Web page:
“Must be eleven?” He says. The question drifts and was not for you; his weight shifts and he makes a decision. “Go on and get the sandwiches.” He says and you find yourself about to run to the car, but you hold fast and walk like somebody who’s body is heavy.
You sit almost side by side on the red bricks that you stacked, unfolding the tinfoil, biting roughly at the sandwiches.
“You think she’d throw out a cup of tea.” He says, his voice low, still chewing.
“Who?” You ask.
“That rich bitch.” He says, but you don’t think he means it. “You’d think a house like that, she’d spare a few tea bags and some feckin hot water.” You don’t answer.
“Feck it.” He says, throwing his bread back into the silver casing. He stands and walks along the little path to the back door. His fist on the wood like two gun shots, then three. Someone moves past the upstairs window, but it might be your imagination. Then you hear a woman’s voice muffled from inside.
“Yeah” Your father says. “Yeah… I just wanted to get in and make a tea… a cup of tea.” The salt is gone from his mouth, his head is bent forward like he’s talking to the door and you guess if he ever went to confession, this is how he’d look. “Good enough, yeah…good enough.” He nods at you as he walks back across the path and sits back on the red bricks. “Jesus, you’d give a stranger a cup of tea.” His voice is low, satisfied. “That’s how they are this lot, they’d walk all over you if you let them, that’s how they hold on to the money.” He digs his heavy boot into the earth and turns the heel.
You pick at dead skin on your hands, hoping to find a callus or a good cut. There are none, but red dust from the bricks lines the underside of your nails.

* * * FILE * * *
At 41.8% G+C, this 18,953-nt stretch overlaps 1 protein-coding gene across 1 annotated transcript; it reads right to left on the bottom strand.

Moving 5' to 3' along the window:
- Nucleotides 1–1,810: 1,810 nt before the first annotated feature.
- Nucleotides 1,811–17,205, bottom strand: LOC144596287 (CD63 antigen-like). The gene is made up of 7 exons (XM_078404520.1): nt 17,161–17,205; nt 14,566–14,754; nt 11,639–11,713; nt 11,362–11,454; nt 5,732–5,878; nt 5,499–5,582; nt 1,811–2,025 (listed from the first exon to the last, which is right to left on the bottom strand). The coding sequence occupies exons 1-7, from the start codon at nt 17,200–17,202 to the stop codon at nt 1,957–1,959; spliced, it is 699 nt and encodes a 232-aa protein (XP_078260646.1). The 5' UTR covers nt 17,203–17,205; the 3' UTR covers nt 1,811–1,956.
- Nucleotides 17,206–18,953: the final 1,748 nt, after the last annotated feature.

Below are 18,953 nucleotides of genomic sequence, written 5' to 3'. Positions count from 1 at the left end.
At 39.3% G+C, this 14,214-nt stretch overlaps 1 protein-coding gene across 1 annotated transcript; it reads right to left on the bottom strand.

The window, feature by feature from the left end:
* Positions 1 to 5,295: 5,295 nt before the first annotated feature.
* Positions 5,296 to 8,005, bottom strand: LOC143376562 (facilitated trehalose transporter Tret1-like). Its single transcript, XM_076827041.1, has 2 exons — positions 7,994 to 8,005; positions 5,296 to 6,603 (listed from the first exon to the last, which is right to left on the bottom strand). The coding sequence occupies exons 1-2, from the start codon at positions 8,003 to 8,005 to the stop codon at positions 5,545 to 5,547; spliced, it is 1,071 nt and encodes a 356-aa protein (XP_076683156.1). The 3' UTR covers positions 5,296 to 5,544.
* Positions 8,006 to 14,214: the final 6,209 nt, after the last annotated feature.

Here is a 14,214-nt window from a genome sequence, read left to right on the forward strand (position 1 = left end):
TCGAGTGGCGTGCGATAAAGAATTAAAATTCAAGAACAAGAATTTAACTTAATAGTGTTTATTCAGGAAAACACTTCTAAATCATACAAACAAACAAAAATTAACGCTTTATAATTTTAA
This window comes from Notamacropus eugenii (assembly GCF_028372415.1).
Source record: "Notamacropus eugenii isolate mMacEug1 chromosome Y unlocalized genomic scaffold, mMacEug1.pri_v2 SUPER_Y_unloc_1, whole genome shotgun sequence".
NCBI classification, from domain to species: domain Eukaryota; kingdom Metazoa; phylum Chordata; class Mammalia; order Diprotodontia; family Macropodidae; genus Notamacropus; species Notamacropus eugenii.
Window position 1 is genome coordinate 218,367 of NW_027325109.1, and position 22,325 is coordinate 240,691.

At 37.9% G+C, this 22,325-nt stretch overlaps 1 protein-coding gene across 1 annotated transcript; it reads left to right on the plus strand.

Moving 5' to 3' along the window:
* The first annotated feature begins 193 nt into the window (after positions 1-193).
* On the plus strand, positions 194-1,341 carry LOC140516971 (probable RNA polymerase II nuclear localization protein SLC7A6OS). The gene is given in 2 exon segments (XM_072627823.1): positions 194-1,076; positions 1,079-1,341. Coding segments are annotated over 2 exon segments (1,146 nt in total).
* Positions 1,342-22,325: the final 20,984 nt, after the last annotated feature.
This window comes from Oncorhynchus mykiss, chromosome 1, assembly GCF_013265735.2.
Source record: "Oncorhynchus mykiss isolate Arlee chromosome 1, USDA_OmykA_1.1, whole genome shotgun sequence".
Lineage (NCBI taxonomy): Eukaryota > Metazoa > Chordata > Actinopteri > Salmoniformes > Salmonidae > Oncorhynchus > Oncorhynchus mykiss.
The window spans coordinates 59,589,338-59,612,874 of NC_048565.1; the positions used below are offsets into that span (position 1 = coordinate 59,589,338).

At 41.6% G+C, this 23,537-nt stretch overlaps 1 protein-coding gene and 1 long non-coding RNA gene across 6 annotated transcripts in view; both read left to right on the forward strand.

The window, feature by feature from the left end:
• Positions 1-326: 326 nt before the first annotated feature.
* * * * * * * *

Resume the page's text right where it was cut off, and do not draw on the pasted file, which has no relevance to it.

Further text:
A latch clicks on the other side of the door and you and him cock your heads like stray dogs. The door opens slowly and a woman trying to balance a tray in her hands and open the door with her foot slowly emerges. “Go on and help her.” He says and you feel his elbow hit your arm. You stand attentive, but that’s all. She comes toward you along the little garden path, her eyes fixed on the tray. “Billy, I’m so sorry, but I got a late start today.” She says. She’s English.
“That’s alright, mam.” He says. “But for the sambo’s get a bit dry without it.” Her fair hair blocks you seeing her face, but you already know the smile rich people give when they talk to someone they think is stupid. He stands up as she comes closer. “Take the tray.” He says to you; but you don’t, you stand mute with your arms tied to your side. She raises her head and without meaning to, you leave your eyes on her face as if she is a picture.
She isn’t old at all, not in the way you’d expected; it surprises you, but she is not young either. She is beautiful, but so beautiful. The kind that makes you almost weary because you become so tiny in front of it. “Oh.” She says, not expecting to find someone other than your father. Her eyes are tired, like she’s watching from a room behind them.
“And who is this?” She says to your father, her voice like a newsreader.
“Oh, that’s the lad.” He says and his stout figure is transported to a market day out west, standing in the mud and shit, tipping his hat to a passing carriage.
“Hello lad.” She says with a faint smile, “I’m afraid I’ve not brought you a cup.” She says
“That’s alright, mam.” Says your Father. “He’s fine without.”
” Are you fine without?” She asks, looking at you now; her green eyes flash across your face.
“Yeah.” You say, quick to agree. She steps toward you, passing the tray, her smile lines still showing, and for a moment you know how she smells.
“There’s a few biscuits there — not the good one’s I’m afraid, I’ve not been out… em.” She lowers her head and searches around her feet.
“Oh, thanks Mam.” He says, then stares in silence. She pushes her hand into the pockets of what you assume to be a man’s bathrobe. Sizes too big, worn and tartan; the kind old men wear in hospitals. You can see the flesh of her hand through a hole in her pocket, where her finger had scratched from the inside a thousand times and broken through.